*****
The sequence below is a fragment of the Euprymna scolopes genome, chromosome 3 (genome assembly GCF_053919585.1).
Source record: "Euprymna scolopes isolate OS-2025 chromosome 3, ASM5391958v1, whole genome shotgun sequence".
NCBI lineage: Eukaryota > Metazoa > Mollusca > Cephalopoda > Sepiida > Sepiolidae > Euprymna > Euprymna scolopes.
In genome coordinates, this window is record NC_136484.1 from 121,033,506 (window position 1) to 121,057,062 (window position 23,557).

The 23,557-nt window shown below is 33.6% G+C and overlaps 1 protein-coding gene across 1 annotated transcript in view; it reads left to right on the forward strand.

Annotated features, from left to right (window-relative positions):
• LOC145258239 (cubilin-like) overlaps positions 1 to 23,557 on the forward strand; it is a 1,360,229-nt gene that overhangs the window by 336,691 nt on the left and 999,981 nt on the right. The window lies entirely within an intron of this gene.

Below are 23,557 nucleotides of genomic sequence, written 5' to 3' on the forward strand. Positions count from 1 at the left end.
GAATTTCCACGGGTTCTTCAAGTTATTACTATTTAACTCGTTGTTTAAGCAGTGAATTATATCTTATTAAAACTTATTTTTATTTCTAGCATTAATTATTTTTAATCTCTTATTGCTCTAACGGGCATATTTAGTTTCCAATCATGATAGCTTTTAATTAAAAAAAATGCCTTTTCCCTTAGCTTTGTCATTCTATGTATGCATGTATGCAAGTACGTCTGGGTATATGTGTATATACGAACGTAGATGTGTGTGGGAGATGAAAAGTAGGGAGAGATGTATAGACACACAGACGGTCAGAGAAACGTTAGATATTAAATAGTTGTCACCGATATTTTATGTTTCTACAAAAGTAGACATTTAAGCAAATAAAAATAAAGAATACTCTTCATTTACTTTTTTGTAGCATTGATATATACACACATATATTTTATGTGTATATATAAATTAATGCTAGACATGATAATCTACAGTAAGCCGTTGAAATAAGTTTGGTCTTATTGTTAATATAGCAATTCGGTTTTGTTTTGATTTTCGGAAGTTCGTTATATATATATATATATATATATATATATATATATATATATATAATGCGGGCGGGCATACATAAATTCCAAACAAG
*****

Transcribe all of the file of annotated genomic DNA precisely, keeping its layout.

The sequence below is a fragment of the Euprymna scolopes genome, chromosome 3 (genome assembly GCF_053919585.1).
Source record: "Euprymna scolopes isolate OS-2025 chromosome 3, ASM5391958v1, whole genome shotgun sequence".
NCBI lineage: Eukaryota > Metazoa > Mollusca > Cephalopoda > Sepiida > Sepiolidae > Euprymna > Euprymna scolopes.
In genome coordinates, this window is record NC_136484.1 from 121,033,506 (window position 1) to 121,057,062 (window position 23,557).

The 23,557-nt window shown below is 33.6% G+C and overlaps 1 protein-coding gene across 1 annotated transcript in view; it reads left to right on the forward strand.

Annotated features, from left to right (window-relative positions):
• LOC145258239 (cubilin-like) overlaps positions 1 to 23,557 on the forward strand; it is a 1,360,229-nt gene that overhangs the window by 336,691 nt on the left and 999,981 nt on the right. The window lies entirely within an intron of this gene.

Below are 23,557 nucleotides of genomic sequence, written 5' to 3' on the forward strand. Positions count from 1 at the left end.
GAATTTCCACGGGTTCTTCAAGTTATTACTATTTAACTCGTTGTTTAAGCAGTGAATTATATCTTATTAAAACTTATTTTTATTTCTAGCATTAATTATTTTTAATCTCTTATTGCTCTAACGGGCATATTTAGTTTCCAATCATGATAGCTTTTAATTAAAAAAAATGCCTTTTCCCTTAGCTTTGTCATTCTATGTATGCATGTATGCAAGTACGTCTGGGTATATGTGTATATACGAACGTAGATGTGTGTGGGAGATGAAAAGTAGGGAGAGATGTATAGACACACAGACGGTCAGAGAAACGTTAGATATTAAATAGTTGTCACCGATATTTTATGTTTCTACAAAAGTAGACATTTAAGCAAATAAAAATAAAGAATACTCTTCATTTACTTTTTTGTAGCATTGATATATACACACATATATTTTATGTGTATATATAAATTAATGCTAGACATGATAATCTACAGTAAGCCGTTGAAATAAGTTTGGTCTTATTGTTAATATAGCAATTCGGTTTTGTTTTGATTTTCGGAAGTTCGTTATATATATATATATATATATATATATATATATATATATATATAATGCGGGCGGGCATACATAAATTCCAAACAAG